Chipscope allows you to add every signal that exists in the design, regardless of how it is created. It is listed in XST format so that multi-dimensional buses become signal_0_0 and signal_0_1 and so on. At least this way I can add them, and I can create the buses properly within Chipscope Analyzer. Regarding bus-creation I find that Chipscope 11.1 has a huge advantage over previous versions with it's Auto Create Buses option. It builds buses based on their names. If it builds it incorrectly then of course the bus can be recreated properly, but I have yet to see it build a bus incorrectly. It doesn't yet manage to build bus arrays so build them myself. The biggest set-back is it's lack of support for simple state machine's, but Chipscope does have a good way of working around this. You need to use token files. If you give your state machine's set values for their states then you can use a token file to tell the Analyzer what each state's value means, and to display it with the token (ie name) in the logic window.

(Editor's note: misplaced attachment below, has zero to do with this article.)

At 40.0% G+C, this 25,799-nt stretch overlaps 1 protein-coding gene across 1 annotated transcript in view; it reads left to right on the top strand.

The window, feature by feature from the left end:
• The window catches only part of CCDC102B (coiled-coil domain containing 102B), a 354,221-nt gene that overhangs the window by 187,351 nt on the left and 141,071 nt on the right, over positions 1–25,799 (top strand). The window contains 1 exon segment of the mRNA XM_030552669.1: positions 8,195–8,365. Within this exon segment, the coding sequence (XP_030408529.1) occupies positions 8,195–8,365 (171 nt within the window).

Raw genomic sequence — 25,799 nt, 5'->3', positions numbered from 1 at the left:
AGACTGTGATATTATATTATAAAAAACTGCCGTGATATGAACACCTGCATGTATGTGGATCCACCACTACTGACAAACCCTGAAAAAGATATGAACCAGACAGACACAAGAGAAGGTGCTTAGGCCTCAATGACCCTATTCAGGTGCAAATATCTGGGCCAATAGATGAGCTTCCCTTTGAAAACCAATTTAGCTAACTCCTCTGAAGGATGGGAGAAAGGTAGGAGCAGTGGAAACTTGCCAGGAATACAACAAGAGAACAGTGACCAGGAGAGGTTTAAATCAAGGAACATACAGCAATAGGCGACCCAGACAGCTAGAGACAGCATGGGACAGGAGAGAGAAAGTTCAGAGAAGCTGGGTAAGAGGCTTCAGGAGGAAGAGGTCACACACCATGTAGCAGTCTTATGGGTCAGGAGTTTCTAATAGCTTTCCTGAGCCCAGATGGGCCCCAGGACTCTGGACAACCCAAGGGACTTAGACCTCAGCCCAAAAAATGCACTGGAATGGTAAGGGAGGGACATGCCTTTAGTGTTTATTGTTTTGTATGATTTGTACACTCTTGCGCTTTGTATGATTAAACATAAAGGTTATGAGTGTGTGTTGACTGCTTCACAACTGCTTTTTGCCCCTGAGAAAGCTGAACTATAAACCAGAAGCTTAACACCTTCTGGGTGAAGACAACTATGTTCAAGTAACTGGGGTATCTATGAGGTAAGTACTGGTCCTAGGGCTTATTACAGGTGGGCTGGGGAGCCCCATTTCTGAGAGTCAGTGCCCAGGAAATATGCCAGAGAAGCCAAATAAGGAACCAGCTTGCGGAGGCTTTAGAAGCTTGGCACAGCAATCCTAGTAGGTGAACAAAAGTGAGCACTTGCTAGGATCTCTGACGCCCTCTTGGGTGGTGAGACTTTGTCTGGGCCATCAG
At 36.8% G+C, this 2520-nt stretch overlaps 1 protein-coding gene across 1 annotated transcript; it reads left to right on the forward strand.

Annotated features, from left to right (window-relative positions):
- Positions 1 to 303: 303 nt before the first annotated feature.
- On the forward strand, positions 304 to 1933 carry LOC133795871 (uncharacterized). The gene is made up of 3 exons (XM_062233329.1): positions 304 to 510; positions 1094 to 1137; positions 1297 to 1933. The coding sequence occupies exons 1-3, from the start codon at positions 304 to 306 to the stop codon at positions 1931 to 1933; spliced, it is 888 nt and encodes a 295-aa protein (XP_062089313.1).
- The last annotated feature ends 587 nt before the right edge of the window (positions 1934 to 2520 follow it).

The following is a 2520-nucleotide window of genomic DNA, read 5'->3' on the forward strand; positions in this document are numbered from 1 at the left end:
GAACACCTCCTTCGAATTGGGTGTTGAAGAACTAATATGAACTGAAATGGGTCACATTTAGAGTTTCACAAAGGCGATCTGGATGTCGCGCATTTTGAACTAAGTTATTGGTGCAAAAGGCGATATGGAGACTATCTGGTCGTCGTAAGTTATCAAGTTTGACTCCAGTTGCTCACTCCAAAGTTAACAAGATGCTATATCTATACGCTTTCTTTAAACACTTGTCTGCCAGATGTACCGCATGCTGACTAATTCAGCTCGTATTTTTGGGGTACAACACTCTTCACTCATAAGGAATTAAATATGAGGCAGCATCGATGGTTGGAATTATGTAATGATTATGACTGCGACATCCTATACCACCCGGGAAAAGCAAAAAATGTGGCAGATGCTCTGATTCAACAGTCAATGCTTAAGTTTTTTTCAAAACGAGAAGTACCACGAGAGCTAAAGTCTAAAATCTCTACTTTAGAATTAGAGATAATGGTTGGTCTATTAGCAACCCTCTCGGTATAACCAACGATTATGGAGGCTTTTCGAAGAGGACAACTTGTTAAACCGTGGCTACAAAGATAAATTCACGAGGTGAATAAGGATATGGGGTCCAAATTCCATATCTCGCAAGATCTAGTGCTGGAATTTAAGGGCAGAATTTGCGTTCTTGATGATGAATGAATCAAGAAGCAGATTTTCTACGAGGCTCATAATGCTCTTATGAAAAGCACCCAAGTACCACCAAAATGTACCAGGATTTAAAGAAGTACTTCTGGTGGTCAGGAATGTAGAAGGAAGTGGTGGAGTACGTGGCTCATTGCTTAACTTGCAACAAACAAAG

Chipscope has all the basic support like many other analyzers, plus some nice advanced ones. It supports multiple analysis cores, multiple match units, triggers, sequencers, counters, and many other functions. Although what makes it stand out beyond Lattice's Reveal is it's ability to store information based on a match unit, and display it only after a distant trigger. This is a very useful function. I have just recently used this to great success in debugging what turns out to be an XST compiler issue (that's discussed in my post about for-loop and exit support). I triggered 65000 clocks in the future but still had the information I needed to debug the issue.